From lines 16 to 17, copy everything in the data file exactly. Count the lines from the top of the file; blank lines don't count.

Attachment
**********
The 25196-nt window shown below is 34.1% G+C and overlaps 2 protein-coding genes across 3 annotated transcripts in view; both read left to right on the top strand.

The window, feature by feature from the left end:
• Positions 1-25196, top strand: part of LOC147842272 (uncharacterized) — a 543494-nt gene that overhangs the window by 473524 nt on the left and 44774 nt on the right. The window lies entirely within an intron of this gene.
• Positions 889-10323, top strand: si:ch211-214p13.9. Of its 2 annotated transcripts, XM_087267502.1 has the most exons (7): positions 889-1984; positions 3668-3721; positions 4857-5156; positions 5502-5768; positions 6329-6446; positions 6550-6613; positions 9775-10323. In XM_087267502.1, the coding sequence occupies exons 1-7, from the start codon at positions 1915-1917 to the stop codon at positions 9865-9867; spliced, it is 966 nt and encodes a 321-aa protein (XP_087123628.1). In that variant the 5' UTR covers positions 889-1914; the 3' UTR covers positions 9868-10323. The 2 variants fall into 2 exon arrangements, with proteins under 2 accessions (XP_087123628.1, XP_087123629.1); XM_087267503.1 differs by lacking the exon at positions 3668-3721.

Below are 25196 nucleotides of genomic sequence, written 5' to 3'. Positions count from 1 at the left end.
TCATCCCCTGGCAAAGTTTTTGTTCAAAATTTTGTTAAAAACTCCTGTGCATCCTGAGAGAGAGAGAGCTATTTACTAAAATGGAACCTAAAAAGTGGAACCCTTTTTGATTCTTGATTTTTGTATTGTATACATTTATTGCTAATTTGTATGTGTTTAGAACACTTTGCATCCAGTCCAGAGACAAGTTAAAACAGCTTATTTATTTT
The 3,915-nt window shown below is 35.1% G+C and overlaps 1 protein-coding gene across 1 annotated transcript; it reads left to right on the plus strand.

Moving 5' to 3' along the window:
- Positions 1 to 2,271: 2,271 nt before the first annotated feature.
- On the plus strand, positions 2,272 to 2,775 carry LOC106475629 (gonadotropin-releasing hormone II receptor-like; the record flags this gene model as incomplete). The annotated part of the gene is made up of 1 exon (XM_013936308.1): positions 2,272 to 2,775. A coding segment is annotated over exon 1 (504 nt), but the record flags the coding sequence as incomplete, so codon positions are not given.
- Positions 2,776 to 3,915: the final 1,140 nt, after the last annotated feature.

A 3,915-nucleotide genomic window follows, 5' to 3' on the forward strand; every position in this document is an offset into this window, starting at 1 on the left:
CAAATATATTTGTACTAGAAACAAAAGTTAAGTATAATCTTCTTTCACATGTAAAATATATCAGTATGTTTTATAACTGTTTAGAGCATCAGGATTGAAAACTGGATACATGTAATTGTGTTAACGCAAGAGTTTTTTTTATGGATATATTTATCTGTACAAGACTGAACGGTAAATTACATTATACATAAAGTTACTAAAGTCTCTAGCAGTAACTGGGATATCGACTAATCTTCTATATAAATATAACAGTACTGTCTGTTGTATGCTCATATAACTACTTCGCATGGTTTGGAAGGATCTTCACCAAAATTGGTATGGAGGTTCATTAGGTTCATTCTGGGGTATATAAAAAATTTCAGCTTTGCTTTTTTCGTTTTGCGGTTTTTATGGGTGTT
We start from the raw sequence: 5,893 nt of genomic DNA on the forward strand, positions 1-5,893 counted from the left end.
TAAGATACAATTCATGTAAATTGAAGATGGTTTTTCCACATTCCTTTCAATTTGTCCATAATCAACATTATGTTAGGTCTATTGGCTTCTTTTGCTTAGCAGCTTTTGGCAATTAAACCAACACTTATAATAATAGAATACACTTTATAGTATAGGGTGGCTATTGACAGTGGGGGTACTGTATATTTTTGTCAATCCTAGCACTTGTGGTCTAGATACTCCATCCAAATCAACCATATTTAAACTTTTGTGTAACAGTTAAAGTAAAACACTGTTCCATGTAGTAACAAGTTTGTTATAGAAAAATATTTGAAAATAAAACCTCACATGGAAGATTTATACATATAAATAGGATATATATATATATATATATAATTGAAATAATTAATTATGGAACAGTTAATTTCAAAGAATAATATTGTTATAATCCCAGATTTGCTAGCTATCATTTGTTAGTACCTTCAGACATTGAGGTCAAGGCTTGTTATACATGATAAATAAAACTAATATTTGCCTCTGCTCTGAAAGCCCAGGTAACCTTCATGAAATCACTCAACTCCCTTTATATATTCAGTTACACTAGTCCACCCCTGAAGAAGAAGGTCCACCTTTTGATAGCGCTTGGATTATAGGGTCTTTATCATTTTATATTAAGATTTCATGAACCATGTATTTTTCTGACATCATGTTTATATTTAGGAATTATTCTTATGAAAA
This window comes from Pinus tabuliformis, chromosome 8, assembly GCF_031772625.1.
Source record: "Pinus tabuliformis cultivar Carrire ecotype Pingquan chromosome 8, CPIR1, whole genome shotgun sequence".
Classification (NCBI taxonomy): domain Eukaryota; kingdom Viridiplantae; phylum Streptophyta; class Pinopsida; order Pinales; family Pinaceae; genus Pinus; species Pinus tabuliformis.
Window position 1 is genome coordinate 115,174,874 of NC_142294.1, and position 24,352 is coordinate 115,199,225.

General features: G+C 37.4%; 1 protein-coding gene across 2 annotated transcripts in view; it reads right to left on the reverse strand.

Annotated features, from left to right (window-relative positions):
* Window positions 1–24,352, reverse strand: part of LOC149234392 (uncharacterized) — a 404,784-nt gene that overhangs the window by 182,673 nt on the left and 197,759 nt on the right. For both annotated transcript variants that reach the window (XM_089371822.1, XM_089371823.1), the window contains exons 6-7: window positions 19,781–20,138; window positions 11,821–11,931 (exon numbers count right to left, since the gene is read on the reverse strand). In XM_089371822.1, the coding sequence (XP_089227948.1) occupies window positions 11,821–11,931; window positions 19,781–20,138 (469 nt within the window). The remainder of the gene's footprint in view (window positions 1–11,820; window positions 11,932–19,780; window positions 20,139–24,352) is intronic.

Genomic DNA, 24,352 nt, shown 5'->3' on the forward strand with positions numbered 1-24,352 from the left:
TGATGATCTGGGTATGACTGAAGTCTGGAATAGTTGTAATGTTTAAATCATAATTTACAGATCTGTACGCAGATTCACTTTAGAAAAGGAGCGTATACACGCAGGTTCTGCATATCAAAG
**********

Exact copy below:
This window comes from Pinus tabuliformis, chromosome 8, assembly GCF_031772625.1.
Source record: "Pinus tabuliformis cultivar Carrire ecotype Pingquan chromosome 8, CPIR1, whole genome shotgun sequence".